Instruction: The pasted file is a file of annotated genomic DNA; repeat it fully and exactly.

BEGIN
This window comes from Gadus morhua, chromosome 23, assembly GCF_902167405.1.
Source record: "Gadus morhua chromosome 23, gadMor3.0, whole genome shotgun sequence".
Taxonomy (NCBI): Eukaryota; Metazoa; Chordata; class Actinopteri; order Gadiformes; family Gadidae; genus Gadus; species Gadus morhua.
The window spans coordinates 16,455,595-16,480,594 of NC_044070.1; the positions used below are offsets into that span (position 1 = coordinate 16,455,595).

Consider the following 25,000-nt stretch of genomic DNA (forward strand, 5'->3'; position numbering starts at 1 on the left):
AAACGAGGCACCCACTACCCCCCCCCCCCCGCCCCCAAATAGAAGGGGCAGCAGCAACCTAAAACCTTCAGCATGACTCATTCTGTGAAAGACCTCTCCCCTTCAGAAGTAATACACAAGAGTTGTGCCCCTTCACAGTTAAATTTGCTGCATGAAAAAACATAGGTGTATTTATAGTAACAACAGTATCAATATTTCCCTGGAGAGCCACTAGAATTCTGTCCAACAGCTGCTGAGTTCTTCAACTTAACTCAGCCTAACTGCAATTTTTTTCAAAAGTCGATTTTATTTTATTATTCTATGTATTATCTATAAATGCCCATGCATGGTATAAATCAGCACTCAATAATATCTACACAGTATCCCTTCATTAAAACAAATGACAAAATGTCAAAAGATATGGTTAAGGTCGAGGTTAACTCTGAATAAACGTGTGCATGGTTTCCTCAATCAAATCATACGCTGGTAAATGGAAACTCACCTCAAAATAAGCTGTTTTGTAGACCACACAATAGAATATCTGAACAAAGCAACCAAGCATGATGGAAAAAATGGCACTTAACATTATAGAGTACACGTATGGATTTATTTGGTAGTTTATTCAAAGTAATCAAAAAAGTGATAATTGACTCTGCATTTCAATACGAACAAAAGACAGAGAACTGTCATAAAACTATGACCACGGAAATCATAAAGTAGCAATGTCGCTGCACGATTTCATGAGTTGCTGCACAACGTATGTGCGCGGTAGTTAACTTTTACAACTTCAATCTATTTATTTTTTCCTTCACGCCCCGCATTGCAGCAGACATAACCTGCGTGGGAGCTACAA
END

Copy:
This window comes from Gadus morhua, chromosome 23, assembly GCF_902167405.1.
Source record: "Gadus morhua chromosome 23, gadMor3.0, whole genome shotgun sequence".
Taxonomy (NCBI): Eukaryota; Metazoa; Chordata; class Actinopteri; order Gadiformes; family Gadidae; genus Gadus; species Gadus morhua.
The window spans coordinates 16,455,595-16,480,594 of NC_044070.1; the positions used below are offsets into that span (position 1 = coordinate 16,455,595).

Consider the following 25,000-nt stretch of genomic DNA (forward strand, 5'->3'; position numbering starts at 1 on the left):
AAACGAGGCACCCACTACCCCCCCCCCCCCGCCCCCAAATAGAAGGGGCAGCAGCAACCTAAAACCTTCAGCATGACTCATTCTGTGAAAGACCTCTCCCCTTCAGAAGTAATACACAAGAGTTGTGCCCCTTCACAGTTAAATTTGCTGCATGAAAAAACATAGGTGTATTTATAGTAACAACAGTATCAATATTTCCCTGGAGAGCCACTAGAATTCTGTCCAACAGCTGCTGAGTTCTTCAACTTAACTCAGCCTAACTGCAATTTTTTTCAAAAGTCGATTTTATTTTATTATTCTATGTATTATCTATAAATGCCCATGCATGGTATAAATCAGCACTCAATAATATCTACACAGTATCCCTTCATTAAAACAAATGACAAAATGTCAAAAGATATGGTTAAGGTCGAGGTTAACTCTGAATAAACGTGTGCATGGTTTCCTCAATCAAATCATACGCTGGTAAATGGAAACTCACCTCAAAATAAGCTGTTTTGTAGACCACACAATAGAATATCTGAACAAAGCAACCAAGCATGATGGAAAAAATGGCACTTAACATTATAGAGTACACGTATGGATTTATTTGGTAGTTTATTCAAAGTAATCAAAAAAGTGATAATTGACTCTGCATTTCAATACGAACAAAAGACAGAGAACTGTCATAAAACTATGACCACGGAAATCATAAAGTAGCAATGTCGCTGCACGATTTCATGAGTTGCTGCACAACGTATGTGCGCGGTAGTTAACTTTTACAACTTCAATCTATTTATTTTTTCCTTCACGCCCCGCATTGCAGCAGACATAACCTGCGTGGGAGCTACAA